18th August 2005
I am currently working through Ulrich Dahmen’s excellent monograph on the so-called Qumran Psalms scroll (11QPsa), Psalmen- und Psalter-Rezeption im Fruehjudentum: Rekonstrucktion, Textbestand, Sturktur und Pragmatik der Psalmen Rolle 11QPsa aus Qumran (Studies on the Texts of the Desert of Judah 49; Leiden: Brill, 2003; Buy from Amazon.ca or Amazon.com).
Dahmen proposes a new reconstruction of the beginning of the Psalms scroll based on the techniques developed by H. Stegemann and others. What I find the most fascinating is the help that worm traces and decomposition patterns — as well as computers — play in the reconstruction. His reconstruction is similar to that of Peter Flint’s in The Dead Sea Psalms Scroll & the Book of Psalms (Leiden: Brill, 1997; Buy from Amazon.ca or Amazon.com), though Dahmen omits Psalm 110 from column 4 since its inclusion would make the line and column lengths too large. That seems quite plausible to me.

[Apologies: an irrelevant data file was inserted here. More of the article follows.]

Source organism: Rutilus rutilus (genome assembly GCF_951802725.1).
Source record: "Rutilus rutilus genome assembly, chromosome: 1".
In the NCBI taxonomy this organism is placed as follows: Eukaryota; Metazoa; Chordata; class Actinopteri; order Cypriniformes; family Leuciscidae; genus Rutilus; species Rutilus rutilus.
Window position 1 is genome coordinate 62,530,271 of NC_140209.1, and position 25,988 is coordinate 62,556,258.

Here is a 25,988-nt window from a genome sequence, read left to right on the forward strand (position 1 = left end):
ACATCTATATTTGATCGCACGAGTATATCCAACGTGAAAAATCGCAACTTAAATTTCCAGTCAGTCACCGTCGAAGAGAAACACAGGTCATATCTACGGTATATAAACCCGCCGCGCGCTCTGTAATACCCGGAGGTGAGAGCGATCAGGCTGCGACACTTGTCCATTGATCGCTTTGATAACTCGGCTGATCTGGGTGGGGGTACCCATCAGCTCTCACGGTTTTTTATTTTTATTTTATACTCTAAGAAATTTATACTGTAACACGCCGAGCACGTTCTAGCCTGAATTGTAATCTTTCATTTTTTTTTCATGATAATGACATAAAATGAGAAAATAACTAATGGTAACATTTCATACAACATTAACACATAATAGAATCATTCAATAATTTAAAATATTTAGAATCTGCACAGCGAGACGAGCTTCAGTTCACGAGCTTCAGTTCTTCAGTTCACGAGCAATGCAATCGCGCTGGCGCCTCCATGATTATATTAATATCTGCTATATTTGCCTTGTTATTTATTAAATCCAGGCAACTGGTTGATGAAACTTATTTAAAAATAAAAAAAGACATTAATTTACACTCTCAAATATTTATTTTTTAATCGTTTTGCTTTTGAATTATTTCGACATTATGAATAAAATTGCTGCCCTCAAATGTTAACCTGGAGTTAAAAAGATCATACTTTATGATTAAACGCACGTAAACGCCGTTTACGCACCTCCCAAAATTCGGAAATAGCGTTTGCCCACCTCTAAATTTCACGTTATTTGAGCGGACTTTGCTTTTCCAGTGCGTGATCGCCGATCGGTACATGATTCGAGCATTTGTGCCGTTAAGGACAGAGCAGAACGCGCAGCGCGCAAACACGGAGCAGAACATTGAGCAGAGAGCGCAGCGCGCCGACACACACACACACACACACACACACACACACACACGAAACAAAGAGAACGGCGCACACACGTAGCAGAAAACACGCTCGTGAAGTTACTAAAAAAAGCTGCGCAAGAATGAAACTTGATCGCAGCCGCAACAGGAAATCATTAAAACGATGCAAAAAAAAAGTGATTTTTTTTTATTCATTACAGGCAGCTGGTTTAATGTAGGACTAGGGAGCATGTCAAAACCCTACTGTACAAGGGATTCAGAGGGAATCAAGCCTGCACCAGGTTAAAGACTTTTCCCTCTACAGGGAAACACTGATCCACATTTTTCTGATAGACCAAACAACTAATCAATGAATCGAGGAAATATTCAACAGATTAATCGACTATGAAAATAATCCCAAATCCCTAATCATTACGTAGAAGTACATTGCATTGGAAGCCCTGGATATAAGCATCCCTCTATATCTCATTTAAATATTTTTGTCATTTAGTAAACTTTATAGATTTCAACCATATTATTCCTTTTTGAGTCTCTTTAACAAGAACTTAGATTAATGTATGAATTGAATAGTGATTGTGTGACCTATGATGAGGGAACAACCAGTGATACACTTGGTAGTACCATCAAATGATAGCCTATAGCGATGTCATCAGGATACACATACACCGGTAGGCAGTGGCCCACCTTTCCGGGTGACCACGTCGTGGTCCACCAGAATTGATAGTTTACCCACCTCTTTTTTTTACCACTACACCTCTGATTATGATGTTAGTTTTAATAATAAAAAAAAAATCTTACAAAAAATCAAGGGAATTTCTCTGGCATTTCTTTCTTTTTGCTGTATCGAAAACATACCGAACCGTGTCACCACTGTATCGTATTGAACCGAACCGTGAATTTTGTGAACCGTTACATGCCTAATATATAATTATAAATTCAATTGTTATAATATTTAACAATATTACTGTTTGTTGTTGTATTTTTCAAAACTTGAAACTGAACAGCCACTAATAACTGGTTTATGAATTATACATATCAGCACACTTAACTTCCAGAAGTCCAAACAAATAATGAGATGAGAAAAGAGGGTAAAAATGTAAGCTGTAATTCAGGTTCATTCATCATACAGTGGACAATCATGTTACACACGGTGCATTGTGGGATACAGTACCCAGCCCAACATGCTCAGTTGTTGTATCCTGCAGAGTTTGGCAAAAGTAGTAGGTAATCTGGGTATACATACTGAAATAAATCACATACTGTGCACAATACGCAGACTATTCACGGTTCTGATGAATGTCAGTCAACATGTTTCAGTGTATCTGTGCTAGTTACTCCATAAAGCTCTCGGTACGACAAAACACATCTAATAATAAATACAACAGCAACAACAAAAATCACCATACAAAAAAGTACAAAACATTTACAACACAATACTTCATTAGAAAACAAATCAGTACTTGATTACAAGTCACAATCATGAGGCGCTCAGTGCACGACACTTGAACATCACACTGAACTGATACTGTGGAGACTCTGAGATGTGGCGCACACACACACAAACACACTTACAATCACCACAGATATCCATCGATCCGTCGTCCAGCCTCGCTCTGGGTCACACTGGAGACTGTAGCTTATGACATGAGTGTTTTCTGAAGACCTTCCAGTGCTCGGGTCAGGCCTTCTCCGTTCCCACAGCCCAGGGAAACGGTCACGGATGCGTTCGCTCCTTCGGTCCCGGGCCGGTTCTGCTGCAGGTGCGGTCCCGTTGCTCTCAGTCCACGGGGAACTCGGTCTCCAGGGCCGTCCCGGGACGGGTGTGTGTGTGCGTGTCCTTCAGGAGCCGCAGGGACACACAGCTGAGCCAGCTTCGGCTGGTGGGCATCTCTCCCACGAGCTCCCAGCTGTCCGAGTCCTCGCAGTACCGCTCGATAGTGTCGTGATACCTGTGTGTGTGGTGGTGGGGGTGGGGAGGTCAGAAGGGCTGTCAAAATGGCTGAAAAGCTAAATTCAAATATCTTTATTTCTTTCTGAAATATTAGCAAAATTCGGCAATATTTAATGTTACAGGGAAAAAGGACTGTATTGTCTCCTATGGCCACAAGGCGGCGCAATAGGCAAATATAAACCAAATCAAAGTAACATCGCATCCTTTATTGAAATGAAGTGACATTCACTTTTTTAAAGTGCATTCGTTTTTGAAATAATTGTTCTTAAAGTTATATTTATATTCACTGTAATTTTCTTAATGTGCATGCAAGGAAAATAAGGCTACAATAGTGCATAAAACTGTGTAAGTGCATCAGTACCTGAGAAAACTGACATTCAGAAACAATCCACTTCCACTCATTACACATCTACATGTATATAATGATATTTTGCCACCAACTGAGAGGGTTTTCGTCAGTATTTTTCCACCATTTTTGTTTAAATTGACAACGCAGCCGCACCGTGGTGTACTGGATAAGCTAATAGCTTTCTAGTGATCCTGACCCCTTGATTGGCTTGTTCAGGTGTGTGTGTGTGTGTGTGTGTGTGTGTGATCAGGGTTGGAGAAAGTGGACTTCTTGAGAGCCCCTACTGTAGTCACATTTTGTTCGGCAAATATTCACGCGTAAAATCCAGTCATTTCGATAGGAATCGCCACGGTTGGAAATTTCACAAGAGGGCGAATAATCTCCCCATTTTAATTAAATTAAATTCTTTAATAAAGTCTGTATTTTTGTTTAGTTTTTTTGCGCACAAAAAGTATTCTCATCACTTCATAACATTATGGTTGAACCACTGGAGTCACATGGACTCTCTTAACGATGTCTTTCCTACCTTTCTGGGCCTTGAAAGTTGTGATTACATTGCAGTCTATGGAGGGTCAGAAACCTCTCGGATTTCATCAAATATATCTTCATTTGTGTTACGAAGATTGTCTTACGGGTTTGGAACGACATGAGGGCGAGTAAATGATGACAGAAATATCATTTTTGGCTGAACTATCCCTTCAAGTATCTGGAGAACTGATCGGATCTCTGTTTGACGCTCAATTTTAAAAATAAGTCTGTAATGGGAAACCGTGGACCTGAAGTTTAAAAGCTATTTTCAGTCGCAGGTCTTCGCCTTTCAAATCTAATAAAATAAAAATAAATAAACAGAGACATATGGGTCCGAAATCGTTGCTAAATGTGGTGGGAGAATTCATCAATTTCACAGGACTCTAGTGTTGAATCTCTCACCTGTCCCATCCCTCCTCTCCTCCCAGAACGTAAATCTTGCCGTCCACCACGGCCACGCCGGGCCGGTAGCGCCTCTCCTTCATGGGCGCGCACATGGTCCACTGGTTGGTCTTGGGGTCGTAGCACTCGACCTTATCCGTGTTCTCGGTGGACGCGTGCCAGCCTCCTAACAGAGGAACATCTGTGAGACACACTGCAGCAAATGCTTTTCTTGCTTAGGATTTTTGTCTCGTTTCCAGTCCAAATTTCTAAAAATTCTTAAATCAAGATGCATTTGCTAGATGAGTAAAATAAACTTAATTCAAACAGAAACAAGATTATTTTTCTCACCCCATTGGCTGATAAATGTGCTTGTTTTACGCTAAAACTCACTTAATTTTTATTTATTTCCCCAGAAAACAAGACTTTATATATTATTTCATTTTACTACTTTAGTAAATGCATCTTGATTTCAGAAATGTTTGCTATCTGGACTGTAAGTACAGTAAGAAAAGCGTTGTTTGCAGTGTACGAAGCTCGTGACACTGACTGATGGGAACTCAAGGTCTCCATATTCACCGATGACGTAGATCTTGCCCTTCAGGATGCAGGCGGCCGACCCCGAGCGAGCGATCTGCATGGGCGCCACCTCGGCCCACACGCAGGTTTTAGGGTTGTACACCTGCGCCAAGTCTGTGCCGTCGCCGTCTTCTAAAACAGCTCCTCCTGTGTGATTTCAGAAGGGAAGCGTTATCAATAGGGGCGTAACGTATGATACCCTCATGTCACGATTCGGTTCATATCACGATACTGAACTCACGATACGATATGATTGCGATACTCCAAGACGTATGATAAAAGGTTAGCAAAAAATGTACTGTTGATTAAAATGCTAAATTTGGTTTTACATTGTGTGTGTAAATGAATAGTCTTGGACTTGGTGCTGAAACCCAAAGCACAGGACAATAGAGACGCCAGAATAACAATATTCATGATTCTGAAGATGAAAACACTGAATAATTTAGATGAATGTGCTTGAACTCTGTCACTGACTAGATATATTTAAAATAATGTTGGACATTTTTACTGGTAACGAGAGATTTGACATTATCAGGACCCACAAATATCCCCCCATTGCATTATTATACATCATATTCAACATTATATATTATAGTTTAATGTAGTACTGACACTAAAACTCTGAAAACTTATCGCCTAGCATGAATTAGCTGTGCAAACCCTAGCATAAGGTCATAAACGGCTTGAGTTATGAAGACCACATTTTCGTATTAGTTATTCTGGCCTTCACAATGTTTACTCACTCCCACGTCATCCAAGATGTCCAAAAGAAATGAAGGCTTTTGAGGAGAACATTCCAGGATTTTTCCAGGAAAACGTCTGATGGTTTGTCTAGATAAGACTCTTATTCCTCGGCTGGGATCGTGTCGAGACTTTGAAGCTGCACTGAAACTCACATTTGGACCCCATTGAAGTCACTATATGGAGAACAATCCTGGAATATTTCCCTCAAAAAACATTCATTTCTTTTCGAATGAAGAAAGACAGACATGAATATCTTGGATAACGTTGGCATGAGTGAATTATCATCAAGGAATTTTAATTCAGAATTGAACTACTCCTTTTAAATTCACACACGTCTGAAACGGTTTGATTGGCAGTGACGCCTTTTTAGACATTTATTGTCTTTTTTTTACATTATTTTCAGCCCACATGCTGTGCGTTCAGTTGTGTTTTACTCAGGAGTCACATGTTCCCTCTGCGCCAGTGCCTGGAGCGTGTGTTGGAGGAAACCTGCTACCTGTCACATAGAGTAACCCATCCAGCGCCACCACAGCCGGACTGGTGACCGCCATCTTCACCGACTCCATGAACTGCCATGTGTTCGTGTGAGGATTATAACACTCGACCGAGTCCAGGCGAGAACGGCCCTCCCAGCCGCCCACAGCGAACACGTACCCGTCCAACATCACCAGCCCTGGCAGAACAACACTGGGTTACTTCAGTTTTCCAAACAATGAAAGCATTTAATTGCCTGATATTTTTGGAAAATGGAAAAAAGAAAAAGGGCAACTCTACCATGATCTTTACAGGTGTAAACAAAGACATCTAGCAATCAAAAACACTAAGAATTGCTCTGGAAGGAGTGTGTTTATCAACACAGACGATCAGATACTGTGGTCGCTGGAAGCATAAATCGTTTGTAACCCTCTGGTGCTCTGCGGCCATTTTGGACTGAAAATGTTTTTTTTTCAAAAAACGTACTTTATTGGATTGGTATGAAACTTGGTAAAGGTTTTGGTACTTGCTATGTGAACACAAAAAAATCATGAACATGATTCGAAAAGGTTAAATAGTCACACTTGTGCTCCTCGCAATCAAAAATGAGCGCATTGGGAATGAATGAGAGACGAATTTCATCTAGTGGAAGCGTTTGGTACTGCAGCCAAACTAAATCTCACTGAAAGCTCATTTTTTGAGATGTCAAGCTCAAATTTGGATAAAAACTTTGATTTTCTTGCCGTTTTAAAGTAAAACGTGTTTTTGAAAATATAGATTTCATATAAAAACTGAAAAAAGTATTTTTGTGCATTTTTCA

Who would have thought that worms, decomposition, and computers would all work together to help us reconstruct and interpret ancient biblical scrolls? I find it all quite fascinating.